Mr Julian has chronic autoimmune hepatitis ” his immune system attacks his own liver.
Unlike other forms of hepatitis, researchers believe bacteria, viruses and toxins trigger this in people who are genetically predisposed.
It worsens over time if not treated, and can lead to the liver scarring, hardening and failing.
Steroid treatments depress his immune responses, a double-edged sword, as he sickens easily.
Mr Julian has been hospitalised three times since November, which has interrupted his last three jobs in heavy haulage and earthworks.
After his most recent hospitalisation, he is jobless, sleeping on a friend’s couch, and unable to pay for his medication, decent food or child support for his three kids.
He said he was looking for jobs, but his chances of getting and keeping one were slim due to his health.
He tried to access his superannuation but the company advised his illness was not serious enough.
Mr Julian moved to Australia from New Zealand 12 years ago and has public hospital cover, but laws that came into effect months after he moved here means he does not share the same rights to sickness and unemployment benefits as other Australians.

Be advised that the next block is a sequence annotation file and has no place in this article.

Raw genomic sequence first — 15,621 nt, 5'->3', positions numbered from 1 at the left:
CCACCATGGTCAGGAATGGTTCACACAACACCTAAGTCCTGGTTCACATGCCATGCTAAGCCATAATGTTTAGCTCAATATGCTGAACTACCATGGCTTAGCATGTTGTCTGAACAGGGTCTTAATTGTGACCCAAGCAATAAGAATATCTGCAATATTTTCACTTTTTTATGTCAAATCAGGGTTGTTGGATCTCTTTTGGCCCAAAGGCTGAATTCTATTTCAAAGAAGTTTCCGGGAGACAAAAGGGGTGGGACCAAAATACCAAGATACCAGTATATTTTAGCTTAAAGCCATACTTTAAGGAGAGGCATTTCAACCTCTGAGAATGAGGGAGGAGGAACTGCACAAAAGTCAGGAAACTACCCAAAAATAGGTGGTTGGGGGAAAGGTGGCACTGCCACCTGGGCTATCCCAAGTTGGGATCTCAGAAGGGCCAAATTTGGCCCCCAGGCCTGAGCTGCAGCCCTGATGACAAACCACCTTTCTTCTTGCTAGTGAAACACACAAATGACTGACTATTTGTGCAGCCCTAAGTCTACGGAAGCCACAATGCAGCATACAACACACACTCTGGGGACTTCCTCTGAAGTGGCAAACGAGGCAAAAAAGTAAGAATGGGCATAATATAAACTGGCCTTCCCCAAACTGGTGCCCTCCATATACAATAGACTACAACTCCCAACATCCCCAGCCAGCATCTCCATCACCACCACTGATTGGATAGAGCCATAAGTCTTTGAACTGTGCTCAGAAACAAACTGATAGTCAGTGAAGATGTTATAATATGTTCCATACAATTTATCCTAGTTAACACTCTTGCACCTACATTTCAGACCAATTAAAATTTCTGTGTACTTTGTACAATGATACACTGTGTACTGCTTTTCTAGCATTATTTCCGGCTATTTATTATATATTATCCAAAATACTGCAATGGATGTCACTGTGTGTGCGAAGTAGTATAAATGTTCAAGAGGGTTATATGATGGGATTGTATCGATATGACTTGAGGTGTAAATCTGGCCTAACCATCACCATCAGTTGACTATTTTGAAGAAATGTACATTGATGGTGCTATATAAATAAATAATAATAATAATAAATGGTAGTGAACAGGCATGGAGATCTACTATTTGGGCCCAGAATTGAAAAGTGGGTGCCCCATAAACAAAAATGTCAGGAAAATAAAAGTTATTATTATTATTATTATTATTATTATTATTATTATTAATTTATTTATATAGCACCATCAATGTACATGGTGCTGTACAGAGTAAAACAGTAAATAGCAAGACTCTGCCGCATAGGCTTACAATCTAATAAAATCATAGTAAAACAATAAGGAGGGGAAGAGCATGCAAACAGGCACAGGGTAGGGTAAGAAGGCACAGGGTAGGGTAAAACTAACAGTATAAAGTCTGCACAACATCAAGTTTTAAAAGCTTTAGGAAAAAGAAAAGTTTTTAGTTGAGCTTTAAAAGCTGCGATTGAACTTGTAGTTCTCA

Federal Human Services Department general manager Hank Jongen said people who arrived here on NZ passports and lived here for the next 10-plus years could be eligible for the benefits, either once only or for up to six months.
Because Mr Julian had a one-off sickness payment some time ago, he will never qualify for another.
Mr Jongen said his department managed a program that could release superannuation early under compassionate grounds.
‘We are happy to contact the customer to discuss his situation,’ he said.
Mr Julian said he disliked the idea of money for nothing, but a short-term regular benefit ‘would give me a roof over my head, enough to live on and support my children until I get better’.
‘Every door I try to open, another one behind it closes.’